States Seek ‘Limited Waiver’ of Vaccination Mandate for State-Run Rural Facilities
As it emerged that after the Biden administration’s health care worker vaccination mandate was backed by states in the U.S. Supreme Court, states were largely ready to give up their fight against him, the governors of Virginia and West Virginia are making a last ditch effort to postpone it.
In a letter sent to the head of the Centers for Medicare & Medicaid Services (CMS), Govs. Glenn Youngkin and Jim Justice request a “limited waiver” to help address staffing shortages both states are currently experiencing in their health care facilities.
“We recognize that the judicial process left this interim rule in place. However, rural and state health care facilities in our states face an urgent staffing crisis that we believe requires relief from the rule,” the letter reads.
The waiver could “take many forms”, the governors suggest, including conscientious exemptions, flexibility in application or simply a six-month postponement of the rule.
The nursing home industry has lost more than 420,000 jobs since the start of the pandemic, according to the United States Bureau of Labor Statistics.
The mandate issued by CMS, initially focused only on nursing homes, requires any health care facility that receives reimbursement from Medicaid and Medicare to have fully immunized staff.
A memo later sent by the agency gave facilities increased flexibility for operators with widely varying vaccination statistics.
If care homes achieve the agency’s 80% and 90% staff vaccination rate milestones within 30 and 60 days, respectively, they effectively have 90 days to come into full compliance with the CMS mandate. .
West Virginia was part of a 24-state injunction, which the Supreme Court ruled on last month, and so healthcare workers in the state will have until February 14 to receive their first vaccine and February 15 March to be fully vaccinated. In Virginia, where the mandate was already in effect, nursing homes with staff vaccination rates below 100% were deemed non-compliant after January 28 – with possibilities of returning to compliance.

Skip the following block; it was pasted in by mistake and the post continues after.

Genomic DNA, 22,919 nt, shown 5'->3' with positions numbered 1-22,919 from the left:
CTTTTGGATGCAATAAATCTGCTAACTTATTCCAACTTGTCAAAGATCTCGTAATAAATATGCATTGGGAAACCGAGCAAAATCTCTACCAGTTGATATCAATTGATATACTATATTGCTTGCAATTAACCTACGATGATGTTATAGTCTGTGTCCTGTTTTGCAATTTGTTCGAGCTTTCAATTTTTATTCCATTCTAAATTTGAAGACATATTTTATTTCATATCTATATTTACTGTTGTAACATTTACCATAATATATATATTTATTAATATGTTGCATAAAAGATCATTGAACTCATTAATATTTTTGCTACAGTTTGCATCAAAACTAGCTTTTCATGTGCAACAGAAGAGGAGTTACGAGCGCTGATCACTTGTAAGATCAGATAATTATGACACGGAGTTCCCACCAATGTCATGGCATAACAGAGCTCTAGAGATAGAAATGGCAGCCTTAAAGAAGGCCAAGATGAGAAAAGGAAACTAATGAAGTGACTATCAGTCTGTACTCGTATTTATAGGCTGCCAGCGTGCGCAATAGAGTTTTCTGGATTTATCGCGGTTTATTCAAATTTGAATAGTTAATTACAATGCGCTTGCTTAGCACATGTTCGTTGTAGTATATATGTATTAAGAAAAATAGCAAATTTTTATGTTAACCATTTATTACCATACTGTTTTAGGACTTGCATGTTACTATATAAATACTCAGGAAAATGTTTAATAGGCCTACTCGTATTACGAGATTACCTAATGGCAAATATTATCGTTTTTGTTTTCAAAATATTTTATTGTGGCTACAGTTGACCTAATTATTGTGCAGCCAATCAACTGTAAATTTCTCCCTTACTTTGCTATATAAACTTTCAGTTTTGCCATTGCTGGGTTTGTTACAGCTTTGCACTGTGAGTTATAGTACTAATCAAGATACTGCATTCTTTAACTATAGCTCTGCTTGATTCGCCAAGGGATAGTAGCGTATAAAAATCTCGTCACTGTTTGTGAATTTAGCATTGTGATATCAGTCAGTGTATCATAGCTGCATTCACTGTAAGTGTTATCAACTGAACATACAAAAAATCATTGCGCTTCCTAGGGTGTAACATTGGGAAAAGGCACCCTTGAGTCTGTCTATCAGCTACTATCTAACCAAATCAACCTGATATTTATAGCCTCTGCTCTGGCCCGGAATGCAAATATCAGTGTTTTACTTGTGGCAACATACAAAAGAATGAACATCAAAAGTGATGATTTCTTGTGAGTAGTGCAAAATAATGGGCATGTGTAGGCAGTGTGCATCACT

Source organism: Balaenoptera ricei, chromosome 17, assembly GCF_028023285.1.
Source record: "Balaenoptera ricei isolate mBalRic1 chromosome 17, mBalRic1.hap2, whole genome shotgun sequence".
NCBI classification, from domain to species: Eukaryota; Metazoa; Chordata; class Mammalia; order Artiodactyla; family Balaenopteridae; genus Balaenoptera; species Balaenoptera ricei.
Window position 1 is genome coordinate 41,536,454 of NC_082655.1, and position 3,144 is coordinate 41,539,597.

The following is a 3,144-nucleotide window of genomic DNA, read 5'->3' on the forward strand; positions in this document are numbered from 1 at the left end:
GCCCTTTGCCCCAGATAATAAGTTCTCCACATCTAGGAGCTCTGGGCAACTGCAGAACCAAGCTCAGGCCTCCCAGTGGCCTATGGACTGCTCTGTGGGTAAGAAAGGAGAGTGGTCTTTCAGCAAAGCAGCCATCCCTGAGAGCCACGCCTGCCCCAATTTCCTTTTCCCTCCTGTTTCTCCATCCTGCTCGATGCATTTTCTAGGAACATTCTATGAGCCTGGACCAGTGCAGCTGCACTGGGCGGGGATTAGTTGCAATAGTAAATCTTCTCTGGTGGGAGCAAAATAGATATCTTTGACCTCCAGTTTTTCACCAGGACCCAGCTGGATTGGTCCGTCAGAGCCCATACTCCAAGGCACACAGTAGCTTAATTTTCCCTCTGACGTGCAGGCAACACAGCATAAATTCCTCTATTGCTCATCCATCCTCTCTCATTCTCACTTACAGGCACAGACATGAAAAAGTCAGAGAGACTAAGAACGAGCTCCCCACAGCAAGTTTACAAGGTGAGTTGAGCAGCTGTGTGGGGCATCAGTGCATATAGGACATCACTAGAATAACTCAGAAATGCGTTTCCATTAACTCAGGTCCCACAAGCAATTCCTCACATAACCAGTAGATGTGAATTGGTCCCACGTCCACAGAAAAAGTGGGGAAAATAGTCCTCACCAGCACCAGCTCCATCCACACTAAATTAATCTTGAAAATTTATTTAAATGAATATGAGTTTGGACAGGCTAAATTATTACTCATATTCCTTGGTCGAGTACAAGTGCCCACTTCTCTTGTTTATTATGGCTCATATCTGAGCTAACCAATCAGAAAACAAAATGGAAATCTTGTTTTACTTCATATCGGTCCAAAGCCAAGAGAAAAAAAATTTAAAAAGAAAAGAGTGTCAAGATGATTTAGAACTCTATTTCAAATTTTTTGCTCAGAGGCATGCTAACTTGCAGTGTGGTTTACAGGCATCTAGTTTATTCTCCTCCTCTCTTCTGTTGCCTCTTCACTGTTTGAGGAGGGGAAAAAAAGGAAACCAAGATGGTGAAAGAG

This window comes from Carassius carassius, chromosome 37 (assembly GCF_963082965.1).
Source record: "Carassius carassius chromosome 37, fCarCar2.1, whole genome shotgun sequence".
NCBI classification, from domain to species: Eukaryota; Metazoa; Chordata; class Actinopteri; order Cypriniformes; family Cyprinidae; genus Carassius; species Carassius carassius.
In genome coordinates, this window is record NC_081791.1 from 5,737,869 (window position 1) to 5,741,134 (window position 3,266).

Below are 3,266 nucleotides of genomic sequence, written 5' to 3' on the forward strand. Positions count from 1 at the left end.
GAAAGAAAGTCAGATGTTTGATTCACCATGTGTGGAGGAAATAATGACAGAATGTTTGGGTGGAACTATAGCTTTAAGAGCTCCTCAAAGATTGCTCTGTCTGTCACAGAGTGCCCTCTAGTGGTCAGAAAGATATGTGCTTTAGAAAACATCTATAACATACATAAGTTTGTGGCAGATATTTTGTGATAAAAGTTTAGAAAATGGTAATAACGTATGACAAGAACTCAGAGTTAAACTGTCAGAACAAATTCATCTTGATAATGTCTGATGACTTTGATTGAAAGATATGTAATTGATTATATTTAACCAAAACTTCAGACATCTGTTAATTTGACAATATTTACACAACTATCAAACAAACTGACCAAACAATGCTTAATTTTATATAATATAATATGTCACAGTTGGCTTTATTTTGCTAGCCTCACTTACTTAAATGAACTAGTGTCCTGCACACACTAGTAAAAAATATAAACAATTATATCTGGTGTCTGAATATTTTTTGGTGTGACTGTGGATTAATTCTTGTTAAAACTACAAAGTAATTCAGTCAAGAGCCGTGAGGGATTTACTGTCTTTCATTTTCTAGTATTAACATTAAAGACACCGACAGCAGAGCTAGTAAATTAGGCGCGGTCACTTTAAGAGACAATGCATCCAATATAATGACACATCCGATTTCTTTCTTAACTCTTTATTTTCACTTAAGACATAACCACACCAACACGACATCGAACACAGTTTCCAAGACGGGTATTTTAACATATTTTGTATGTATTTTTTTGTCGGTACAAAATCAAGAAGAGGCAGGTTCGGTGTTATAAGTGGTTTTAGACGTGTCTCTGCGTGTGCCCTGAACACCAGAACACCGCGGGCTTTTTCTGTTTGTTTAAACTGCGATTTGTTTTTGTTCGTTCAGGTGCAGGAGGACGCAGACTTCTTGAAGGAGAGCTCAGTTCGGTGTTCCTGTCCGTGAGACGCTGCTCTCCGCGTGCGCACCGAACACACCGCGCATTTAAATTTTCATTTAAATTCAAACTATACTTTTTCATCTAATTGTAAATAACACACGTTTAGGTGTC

Both governors worry that their states’ nursing homes and hospitals are at “breaking point” and that the CMS rule will only make those problems worse.
A report released by the American Health Care Association last month showed that nursing homes across the United States experienced a spike in new COVID cases in early January, with more than 57,000 staff infections reported on January 9, compared to only 5,919 on December 19.
A hospital system in Virginia, Ballad Health, saw more than 750 employees missing work one day in January after testing positive for COVID-19.
Hospital systems in both states are reportedly operating under “crisis care standards,” with staff in some cases being asked to return to work after testing positive for COVID-19.
The letter noted that the two states had “turned the corner” on the omicron wave.
The fear remains, however, that a vaccination mandate will force “thousands” of medical professionals to be fired.
“The primary concern we continue to hear from leaders in our health systems is the pending vaccination requirement and the impact it will have on staff,” the letter said.
Its impact in Southwest Virginia and all of West Virginia is expected to be the worst.
“In these rural areas, access to life-saving care could be at risk and we could displace a generation of healthcare professionals in an area already struggling with health disparities,” the letter adds.